In Mexico “there is no pandemic for paramilitary groups”

In Mexico “there is no pandemic for paramilitary groups”

The names and ages of the victims of the Acteal massacre are written on painted crosses in the victims’ memorial tomb in the Tzeltal village of Acteal in Chiapas, Mexico. On 22 December 1997, a group of paramilitaries killed 45 Indigenous people, including four pregnant women, in this small village in the Chiapas highlands.

(Changiz M.Varzi)

[Editor’s note, 6 July 2021: It is with great sadness that we have learned that Simón Pedro Pérez López, a Tzeltal community leader who was interviewed in the article below, was assassinated by paramilitaries on 5 July 2021. According to an update on the website of the Fray Bartolomé de Las Casas (Frayba) Center for Human Rights in Chiapas, Pérez was shot while shopping in a local market with his son. In the article below, Pérez forewarned Equal Times: “We are not talking about history when we mention the 1997 massacre; we are talking about now.” We send our deepest condolences and solidarity to Pérez’s family, and to the Indigenous communities of Acteal, Chiapas, Mexico, Latin America and the world over who are fighting for their lives, their land and the basic recognition of their right to live in peace.]


The murder of Indigenous people by paramilitary groups in Mexico is so routine that it is not even considered news. According to the 2020 World Report by Human Rights Watch, the Mexican government does not provide reliable data on extrajudicial murders and violent attacks on Indigenous activists. However, in documents seen by Equal Times, local organisations report that 499 attacks against Indigenous land defenders and environmental activists took place in Mexico between 2012 and 2018.

While the world’s attention has been focused on the devastation caused by the coronavirus pandemic (Mexico currently has the world’s third highest Covid death toll after the United States and Brazil), and in the absence of international and national human rights observers, over the last year, paramilitaries have increased their attacks on Indigenous rights activists, land defenders and community organisers.

On 15 February, 100 days after he went missing, the dead body of Indigenous activist Miguel Vázquez Martínez was found in an unmarked grave in the state of Veracruz. On 23 January, Fidel Heras Cruz was murdered in the state of Oaxaca. Between 18 and 21 January, paramilitary groups attacked the autonomous community of Moisés Gandhi with firearms and shot at the community’s residential houses for several hours. The comprehensive list of attacks is, however, much longer than this.

“There is a long history of paramilitarism in many countries in Latin America,” says Michael A. Paarlberg, a political science professor at Virginia Commonwealth University in the United States. In Mexico, a new form of paramilitarism emerged, in response to the Zapatista uprising in 1994. While several Indigenous Maya communities took up arms under the name of the Zapatista Army of National Liberation (EZLN) to protect their ancestral land and fight inequality and discrimination in southern Mexico, right-wing armed groups with the covert support of the federal government and influential regional figures launched attacks on Indigenous people. A decade later, as drug cartels increased their presence in Mexico, an alliance was formed between narco-traffickers and paramilitaries to control territories owned by Indigenous people and to force them to leave their ancestral land.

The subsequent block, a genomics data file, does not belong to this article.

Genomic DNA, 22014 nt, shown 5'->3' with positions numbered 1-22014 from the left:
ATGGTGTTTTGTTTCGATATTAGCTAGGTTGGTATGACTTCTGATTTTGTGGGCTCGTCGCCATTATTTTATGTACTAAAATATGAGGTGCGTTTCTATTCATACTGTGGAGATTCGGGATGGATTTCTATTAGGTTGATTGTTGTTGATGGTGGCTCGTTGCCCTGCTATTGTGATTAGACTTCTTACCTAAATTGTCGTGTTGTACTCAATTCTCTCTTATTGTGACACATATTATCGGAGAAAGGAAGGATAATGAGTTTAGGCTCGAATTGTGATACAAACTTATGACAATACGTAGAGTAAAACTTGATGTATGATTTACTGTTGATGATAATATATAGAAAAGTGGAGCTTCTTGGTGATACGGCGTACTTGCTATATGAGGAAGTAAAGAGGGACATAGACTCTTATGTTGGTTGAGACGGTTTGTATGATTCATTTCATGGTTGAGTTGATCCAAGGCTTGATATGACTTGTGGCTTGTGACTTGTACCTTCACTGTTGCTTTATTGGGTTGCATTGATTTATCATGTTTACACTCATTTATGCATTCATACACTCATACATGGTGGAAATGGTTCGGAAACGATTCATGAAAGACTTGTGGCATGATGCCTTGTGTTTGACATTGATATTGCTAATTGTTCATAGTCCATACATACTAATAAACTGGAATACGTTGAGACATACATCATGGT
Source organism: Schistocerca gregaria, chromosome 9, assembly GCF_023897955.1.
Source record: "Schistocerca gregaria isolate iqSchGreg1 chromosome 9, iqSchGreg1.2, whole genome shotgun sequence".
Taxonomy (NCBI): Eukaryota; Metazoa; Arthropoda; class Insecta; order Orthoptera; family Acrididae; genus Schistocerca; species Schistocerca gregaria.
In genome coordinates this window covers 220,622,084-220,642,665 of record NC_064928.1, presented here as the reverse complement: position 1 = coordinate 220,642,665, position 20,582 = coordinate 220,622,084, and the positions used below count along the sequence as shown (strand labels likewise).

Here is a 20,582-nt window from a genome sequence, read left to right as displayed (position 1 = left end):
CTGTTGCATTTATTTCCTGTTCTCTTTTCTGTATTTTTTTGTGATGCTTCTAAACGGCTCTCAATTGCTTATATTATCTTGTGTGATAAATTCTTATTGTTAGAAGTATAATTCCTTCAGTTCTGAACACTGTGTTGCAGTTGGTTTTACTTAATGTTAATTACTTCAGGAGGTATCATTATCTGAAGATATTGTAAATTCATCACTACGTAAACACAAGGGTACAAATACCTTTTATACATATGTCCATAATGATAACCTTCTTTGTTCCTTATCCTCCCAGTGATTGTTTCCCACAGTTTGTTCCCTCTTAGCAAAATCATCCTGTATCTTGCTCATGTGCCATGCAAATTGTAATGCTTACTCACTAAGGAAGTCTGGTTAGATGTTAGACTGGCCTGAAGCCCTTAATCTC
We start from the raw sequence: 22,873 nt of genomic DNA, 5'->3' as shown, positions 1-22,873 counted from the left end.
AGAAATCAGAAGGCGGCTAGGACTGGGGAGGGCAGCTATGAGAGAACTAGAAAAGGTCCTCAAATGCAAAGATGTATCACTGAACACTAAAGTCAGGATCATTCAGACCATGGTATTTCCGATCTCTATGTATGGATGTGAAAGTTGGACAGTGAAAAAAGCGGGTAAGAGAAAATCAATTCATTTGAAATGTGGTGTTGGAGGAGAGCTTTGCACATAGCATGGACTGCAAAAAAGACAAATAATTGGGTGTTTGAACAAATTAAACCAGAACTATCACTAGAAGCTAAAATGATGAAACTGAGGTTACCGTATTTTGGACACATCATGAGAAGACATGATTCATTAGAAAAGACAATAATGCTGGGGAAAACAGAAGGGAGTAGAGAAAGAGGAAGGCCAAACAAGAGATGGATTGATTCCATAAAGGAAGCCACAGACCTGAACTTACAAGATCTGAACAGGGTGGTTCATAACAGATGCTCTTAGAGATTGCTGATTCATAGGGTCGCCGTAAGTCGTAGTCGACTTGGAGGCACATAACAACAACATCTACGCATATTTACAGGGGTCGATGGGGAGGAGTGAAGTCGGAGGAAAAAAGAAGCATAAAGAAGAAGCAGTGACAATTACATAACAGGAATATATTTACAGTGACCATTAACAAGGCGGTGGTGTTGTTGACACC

Paarlberg says that this increase follows a regional pattern: “We have seen it with the Autodefensas in Colombia, the Rondas in Peru, and the Patrullas in Guatemala. We see a rise in paramilitary activity in areas with little state presence, weak institutions, lack of proper security or reliable justice.”

In Mexico, while a March 2020 nationwide quarantine restricted the activities of human rights organisations and Indigenous rights defenders, paramilitaries quickly seized the opportunity to expand their territorial control. This occurred more significantly in Chiapas and Oaxaca southern states, where the largest Indigenous populations live.

“There is no pandemic for the paramilitaries,” says Rubén Moreno, an Indigenous rights activist from the southern city of San Cristóbal de las Casas, in Chiapas, Mexico’s poorest state. “Paramilitaries continue their violent actions, and Indigenous people have no access to justice. This is absolute discrimination – and why does it exist? Because we are Indigenous.”

Article 2 of the Mexican Constitution, approved in 1917 during the height of the Mexican Revolution, emphasises Indigenous people’s right to autonomy, self-determination, and the right to maintain control of their ancestral land. However, what is written on paper is very different from the reality for Indigenous communities subjected to structural racism, social exclusion and everyday discrimination.

The Tzotzil, Tzeltal and Zoque Indigenous people of San Cristóbal still remember that as recently as the early 1990s, they were not allowed to walk on their city’s high and narrow sidewalks if they were occupied by white or mestizo Mexicans. Any Indigenous person had to step down from the pavement and walk on the roads, which are more akin to rivers during San Cristóbal’s infamous rainy season.

An unending history of mass killings